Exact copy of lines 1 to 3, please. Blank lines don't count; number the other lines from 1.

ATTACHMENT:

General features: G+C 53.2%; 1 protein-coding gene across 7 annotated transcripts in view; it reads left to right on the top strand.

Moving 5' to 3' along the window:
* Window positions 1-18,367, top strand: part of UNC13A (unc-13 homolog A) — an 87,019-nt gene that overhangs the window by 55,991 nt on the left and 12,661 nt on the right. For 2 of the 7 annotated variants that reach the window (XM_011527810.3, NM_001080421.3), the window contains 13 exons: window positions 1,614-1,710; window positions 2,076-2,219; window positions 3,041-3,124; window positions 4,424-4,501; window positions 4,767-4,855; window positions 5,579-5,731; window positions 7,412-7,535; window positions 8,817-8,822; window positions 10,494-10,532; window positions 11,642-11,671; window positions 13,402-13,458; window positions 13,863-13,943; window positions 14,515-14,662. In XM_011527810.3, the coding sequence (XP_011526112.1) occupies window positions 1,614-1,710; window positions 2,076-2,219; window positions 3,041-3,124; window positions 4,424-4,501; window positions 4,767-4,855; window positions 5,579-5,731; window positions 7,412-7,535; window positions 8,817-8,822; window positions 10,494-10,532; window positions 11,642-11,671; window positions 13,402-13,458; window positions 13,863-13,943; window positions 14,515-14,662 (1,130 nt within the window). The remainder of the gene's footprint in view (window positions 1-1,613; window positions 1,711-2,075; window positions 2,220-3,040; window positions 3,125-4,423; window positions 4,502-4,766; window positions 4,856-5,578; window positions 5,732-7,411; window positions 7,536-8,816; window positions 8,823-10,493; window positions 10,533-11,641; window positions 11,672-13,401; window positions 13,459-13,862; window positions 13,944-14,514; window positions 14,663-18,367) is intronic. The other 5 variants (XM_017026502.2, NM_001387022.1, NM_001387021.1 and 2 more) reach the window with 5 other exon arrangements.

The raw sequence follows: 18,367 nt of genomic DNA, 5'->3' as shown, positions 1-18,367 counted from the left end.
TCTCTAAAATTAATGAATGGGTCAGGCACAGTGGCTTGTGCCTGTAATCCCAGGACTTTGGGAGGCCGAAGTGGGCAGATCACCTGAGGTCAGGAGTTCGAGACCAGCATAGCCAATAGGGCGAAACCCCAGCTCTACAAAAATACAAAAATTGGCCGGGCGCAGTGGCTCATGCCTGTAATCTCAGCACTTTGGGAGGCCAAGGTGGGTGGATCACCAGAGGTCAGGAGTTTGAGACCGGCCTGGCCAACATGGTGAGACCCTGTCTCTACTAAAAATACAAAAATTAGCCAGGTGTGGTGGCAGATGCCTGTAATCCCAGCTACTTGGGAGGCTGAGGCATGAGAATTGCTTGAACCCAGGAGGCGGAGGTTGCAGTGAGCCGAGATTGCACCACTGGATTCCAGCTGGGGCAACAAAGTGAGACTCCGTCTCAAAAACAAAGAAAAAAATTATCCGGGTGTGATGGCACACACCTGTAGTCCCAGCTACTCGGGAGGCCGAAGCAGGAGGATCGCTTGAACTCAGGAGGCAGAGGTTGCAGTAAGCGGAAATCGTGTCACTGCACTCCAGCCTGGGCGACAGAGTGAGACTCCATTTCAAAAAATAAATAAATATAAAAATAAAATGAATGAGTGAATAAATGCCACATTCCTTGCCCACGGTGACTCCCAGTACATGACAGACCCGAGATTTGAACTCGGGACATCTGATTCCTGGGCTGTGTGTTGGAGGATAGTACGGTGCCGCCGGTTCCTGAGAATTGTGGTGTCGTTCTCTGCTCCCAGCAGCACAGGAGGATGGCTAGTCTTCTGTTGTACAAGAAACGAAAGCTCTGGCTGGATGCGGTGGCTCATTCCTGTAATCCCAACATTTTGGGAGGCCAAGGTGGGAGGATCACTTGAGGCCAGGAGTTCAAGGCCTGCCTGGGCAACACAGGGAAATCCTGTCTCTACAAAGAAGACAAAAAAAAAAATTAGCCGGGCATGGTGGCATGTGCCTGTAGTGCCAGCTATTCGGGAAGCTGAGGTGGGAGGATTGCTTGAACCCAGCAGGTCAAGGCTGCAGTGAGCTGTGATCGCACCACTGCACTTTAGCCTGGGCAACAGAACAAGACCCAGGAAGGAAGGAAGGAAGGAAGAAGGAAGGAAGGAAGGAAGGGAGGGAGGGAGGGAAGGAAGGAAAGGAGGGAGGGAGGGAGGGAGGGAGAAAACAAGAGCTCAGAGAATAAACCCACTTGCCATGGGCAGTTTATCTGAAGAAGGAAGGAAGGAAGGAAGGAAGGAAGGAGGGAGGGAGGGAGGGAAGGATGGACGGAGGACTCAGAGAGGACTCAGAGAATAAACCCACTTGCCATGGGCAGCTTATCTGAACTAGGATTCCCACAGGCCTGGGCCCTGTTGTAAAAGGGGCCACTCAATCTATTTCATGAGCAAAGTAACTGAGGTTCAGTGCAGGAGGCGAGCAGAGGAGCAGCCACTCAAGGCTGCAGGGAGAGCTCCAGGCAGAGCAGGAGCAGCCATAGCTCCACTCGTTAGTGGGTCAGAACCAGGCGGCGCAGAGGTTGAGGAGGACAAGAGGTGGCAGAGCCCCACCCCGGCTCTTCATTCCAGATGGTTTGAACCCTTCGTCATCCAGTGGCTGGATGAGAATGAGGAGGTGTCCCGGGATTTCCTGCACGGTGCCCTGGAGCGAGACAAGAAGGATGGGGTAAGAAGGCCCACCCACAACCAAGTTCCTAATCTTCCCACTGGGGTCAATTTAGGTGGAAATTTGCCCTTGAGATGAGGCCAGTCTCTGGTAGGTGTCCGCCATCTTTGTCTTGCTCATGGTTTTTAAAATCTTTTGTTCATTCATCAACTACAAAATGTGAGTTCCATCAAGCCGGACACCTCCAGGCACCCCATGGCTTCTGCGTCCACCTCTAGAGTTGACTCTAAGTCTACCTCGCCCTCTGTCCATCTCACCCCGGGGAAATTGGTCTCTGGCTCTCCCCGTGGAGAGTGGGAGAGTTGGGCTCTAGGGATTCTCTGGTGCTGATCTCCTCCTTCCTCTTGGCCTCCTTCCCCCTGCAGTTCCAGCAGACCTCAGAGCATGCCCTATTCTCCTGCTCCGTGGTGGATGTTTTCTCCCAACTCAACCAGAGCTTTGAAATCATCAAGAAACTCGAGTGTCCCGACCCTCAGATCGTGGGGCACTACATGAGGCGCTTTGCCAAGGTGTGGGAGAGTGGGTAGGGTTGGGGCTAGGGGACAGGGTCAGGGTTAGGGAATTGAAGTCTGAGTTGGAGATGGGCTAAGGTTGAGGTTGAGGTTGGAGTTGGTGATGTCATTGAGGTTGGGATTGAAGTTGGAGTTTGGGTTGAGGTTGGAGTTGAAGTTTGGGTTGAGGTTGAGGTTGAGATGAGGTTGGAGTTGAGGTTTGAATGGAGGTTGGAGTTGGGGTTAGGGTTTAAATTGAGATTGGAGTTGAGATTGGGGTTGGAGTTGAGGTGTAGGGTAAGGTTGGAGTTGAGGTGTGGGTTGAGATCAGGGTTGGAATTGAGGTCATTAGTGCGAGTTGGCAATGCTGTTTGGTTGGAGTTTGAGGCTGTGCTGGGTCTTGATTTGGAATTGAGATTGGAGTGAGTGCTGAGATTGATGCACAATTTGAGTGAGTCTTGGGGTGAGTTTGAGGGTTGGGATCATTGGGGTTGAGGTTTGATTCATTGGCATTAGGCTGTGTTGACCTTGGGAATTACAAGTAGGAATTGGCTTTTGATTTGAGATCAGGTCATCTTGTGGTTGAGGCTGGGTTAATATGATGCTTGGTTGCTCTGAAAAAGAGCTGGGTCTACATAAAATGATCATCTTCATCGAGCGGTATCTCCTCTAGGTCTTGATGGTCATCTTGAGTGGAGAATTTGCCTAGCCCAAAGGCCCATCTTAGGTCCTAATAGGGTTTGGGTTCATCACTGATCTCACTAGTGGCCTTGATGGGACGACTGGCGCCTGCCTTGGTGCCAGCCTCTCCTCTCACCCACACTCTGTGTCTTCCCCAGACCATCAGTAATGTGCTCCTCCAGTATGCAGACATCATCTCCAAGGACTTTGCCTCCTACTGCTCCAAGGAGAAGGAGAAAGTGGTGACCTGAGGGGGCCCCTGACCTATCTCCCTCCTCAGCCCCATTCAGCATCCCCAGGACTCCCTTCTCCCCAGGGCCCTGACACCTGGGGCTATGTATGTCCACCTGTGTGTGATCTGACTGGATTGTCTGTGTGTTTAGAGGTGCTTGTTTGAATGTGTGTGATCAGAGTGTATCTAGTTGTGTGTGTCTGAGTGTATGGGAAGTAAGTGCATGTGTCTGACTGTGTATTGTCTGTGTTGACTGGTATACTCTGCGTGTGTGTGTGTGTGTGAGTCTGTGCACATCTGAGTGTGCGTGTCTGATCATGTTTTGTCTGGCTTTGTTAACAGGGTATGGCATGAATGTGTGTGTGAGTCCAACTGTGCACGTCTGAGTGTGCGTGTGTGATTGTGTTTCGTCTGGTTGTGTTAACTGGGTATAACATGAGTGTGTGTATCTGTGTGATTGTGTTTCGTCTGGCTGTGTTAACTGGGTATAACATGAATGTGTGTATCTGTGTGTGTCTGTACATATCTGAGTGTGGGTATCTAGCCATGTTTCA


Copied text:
General features: G+C 53.2%; 1 protein-coding gene across 7 annotated transcripts in view; it reads left to right on the top strand.

Moving 5' to 3' along the window:
* Window positions 1-18,367, top strand: part of UNC13A (unc-13 homolog A) — an 87,019-nt gene that overhangs the window by 55,991 nt on the left and 12,661 nt on the right. For 2 of the 7 annotated variants that reach the window (XM_011527810.3, NM_001080421.3), the window contains 13 exons: window positions 1,614-1,710; window positions 2,076-2,219; window positions 3,041-3,124; window positions 4,424-4,501; window positions 4,767-4,855; window positions 5,579-5,731; window positions 7,412-7,535; window positions 8,817-8,822; window positions 10,494-10,532; window positions 11,642-11,671; window positions 13,402-13,458; window positions 13,863-13,943; window positions 14,515-14,662. In XM_011527810.3, the coding sequence (XP_011526112.1) occupies window positions 1,614-1,710; window positions 2,076-2,219; window positions 3,041-3,124; window positions 4,424-4,501; window positions 4,767-4,855; window positions 5,579-5,731; window positions 7,412-7,535; window positions 8,817-8,822; window positions 10,494-10,532; window positions 11,642-11,671; window positions 13,402-13,458; window positions 13,863-13,943; window positions 14,515-14,662 (1,130 nt within the window). The remainder of the gene's footprint in view (window positions 1-1,613; window positions 1,711-2,075; window positions 2,220-3,040; window positions 3,125-4,423; window positions 4,502-4,766; window positions 4,856-5,578; window positions 5,732-7,411; window positions 7,536-8,816; window positions 8,823-10,493; window positions 10,533-11,641; window positions 11,672-13,401; window positions 13,459-13,862; window positions 13,944-14,514; window positions 14,663-18,367) is intronic. The other 5 variants (XM_017026502.2, NM_001387022.1, NM_001387021.1 and 2 more) reach the window with 5 other exon arrangements.